Thursday, 11 February 2016

Conferences and famous trees


One of the main reasons I started my blog was in an effort to promote the first conference I organised, back in 2012. After the stress and time it took  I told myself I was going to take a break from organizing big events. But now I've had a few years off I'm going to do something even bigger and better (hopefully!) for the 7th Developing International Geoarchaeology conference, which I'm pleased to say we will be hosting at Newcastle University in September 2017. The call for papers is likely to be issued towards the end of this year, so follow us on Twitter and/or Facebook for updates.
DIG is one of the first conferences I went to as a PhD student, and I am pleased to be focusing more on specialized events at the moment, after a few years doing the SAA and EAA. Those huge conferences are great for catching up across a wide range of research areas, but I find them very exhausting and not so good for networking. I'm much better at interacting with people in a more focused setting. With that said, we are hoping to expand DIG and attract a wide range of delegates within geoarchaeology, both from the geoscience and archaeology side of things. We are lucky enough to have a great conference team at Newcastle who will help ensure everything goes smoothly, and of course the fantastic archaeology and geology of North East England provides some great opportunities for the conference field trip. Our current plan is a Hadrian's Wall trip to one of the Roman sites near Sycamore Gap, and of course a walk to the famous tree itself. I love this tree - I found out recently that it's actually the second tree in that location, and even the first one was only there from around the 1920s. So in terms of the landscape it is a very new feature, yet is probably one of the most famous landmarks. In case you didn't know, it's the tree that was in Robin Hood Prince of Thieves. I have a lot of childhood nostalgia for that film, and therefore the iconic tree. It's funny how something like a film can create a sense of connection to a landscape.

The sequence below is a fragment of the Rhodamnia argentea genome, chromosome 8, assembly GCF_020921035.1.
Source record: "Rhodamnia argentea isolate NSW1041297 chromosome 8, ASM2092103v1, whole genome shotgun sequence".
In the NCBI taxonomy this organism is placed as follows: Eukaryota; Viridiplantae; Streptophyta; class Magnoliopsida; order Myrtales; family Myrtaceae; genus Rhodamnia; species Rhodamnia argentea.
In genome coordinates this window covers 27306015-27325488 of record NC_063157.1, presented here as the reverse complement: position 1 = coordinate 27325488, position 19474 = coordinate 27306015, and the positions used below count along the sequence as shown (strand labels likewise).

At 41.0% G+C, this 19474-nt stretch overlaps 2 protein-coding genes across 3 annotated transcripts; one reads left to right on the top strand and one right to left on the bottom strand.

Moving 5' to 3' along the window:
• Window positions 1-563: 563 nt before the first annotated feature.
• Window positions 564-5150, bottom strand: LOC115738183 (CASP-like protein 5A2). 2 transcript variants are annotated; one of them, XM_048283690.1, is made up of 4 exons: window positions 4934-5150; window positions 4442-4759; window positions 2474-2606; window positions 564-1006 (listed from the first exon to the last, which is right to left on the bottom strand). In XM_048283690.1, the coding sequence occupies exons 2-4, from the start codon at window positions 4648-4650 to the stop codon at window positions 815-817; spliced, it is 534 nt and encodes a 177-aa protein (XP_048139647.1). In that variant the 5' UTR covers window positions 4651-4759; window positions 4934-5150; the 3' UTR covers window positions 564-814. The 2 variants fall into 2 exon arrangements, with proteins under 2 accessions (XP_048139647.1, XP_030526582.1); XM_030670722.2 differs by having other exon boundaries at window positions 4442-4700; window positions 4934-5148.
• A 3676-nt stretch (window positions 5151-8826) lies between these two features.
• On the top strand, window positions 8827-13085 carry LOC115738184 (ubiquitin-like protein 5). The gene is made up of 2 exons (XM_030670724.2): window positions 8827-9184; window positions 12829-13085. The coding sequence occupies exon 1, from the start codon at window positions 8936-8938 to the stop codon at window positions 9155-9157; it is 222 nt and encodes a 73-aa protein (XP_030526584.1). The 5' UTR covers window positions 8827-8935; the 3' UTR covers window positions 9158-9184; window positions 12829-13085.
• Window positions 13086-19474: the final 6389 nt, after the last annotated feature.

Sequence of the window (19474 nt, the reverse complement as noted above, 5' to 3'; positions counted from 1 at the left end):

Sycamore Gap aka the Robin Hood tree